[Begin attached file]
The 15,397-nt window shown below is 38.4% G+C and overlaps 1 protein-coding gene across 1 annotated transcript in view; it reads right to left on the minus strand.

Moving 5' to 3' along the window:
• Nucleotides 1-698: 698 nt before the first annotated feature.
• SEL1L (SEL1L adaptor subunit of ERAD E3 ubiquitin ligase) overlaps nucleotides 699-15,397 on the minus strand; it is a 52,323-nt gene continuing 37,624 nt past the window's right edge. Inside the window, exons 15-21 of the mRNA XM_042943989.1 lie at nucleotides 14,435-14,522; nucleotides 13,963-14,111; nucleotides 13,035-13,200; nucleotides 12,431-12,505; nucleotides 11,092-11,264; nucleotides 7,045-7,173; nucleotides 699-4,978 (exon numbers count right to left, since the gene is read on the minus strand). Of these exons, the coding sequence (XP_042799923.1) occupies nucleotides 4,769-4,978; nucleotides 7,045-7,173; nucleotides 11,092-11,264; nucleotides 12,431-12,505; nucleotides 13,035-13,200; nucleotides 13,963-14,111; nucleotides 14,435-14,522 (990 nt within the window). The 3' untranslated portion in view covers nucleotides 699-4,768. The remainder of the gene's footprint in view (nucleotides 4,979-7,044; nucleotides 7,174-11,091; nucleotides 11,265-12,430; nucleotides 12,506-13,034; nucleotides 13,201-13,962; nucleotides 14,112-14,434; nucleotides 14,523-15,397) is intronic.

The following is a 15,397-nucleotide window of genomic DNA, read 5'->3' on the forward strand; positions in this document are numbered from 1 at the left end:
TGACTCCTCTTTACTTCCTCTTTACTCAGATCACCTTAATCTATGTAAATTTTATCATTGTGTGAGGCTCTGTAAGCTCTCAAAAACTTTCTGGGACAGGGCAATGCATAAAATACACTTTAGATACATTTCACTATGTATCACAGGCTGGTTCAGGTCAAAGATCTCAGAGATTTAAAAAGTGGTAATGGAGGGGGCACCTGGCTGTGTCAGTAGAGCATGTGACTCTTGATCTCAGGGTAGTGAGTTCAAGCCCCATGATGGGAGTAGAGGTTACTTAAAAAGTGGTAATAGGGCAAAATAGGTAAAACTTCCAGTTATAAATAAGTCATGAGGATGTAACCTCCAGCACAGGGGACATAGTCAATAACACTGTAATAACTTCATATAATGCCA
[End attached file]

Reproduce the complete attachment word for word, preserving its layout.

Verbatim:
The 15,397-nt window shown below is 38.4% G+C and overlaps 1 protein-coding gene across 1 annotated transcript in view; it reads right to left on the minus strand.

Moving 5' to 3' along the window:
• Nucleotides 1-698: 698 nt before the first annotated feature.
• SEL1L (SEL1L adaptor subunit of ERAD E3 ubiquitin ligase) overlaps nucleotides 699-15,397 on the minus strand; it is a 52,323-nt gene continuing 37,624 nt past the window's right edge. Inside the window, exons 15-21 of the mRNA XM_042943989.1 lie at nucleotides 14,435-14,522; nucleotides 13,963-14,111; nucleotides 13,035-13,200; nucleotides 12,431-12,505; nucleotides 11,092-11,264; nucleotides 7,045-7,173; nucleotides 699-4,978 (exon numbers count right to left, since the gene is read on the minus strand). Of these exons, the coding sequence (XP_042799923.1) occupies nucleotides 4,769-4,978; nucleotides 7,045-7,173; nucleotides 11,092-11,264; nucleotides 12,431-12,505; nucleotides 13,035-13,200; nucleotides 13,963-14,111; nucleotides 14,435-14,522 (990 nt within the window). The 3' untranslated portion in view covers nucleotides 699-4,768. The remainder of the gene's footprint in view (nucleotides 4,979-7,044; nucleotides 7,174-11,091; nucleotides 11,265-12,430; nucleotides 12,506-13,034; nucleotides 13,201-13,962; nucleotides 14,112-14,434; nucleotides 14,523-15,397) is intronic.

The following is a 15,397-nucleotide window of genomic DNA, read 5'->3' on the forward strand; positions in this document are numbered from 1 at the left end:
TGACTCCTCTTTACTTCCTCTTTACTCAGATCACCTTAATCTATGTAAATTTTATCATTGTGTGAGGCTCTGTAAGCTCTCAAAAACTTTCTGGGACAGGGCAATGCATAAAATACACTTTAGATACATTTCACTATGTATCACAGGCTGGTTCAGGTCAAAGATCTCAGAGATTTAAAAAGTGGTAATGGAGGGGGCACCTGGCTGTGTCAGTAGAGCATGTGACTCTTGATCTCAGGGTAGTGAGTTCAAGCCCCATGATGGGAGTAGAGGTTACTTAAAAAGTGGTAATAGGGCAAAATAGGTAAAACTTCCAGTTATAAATAAGTCATGAGGATGTAACCTCCAGCACAGGGGACATAGTCAATAACACTGTAATAACTTCATATAATGCCA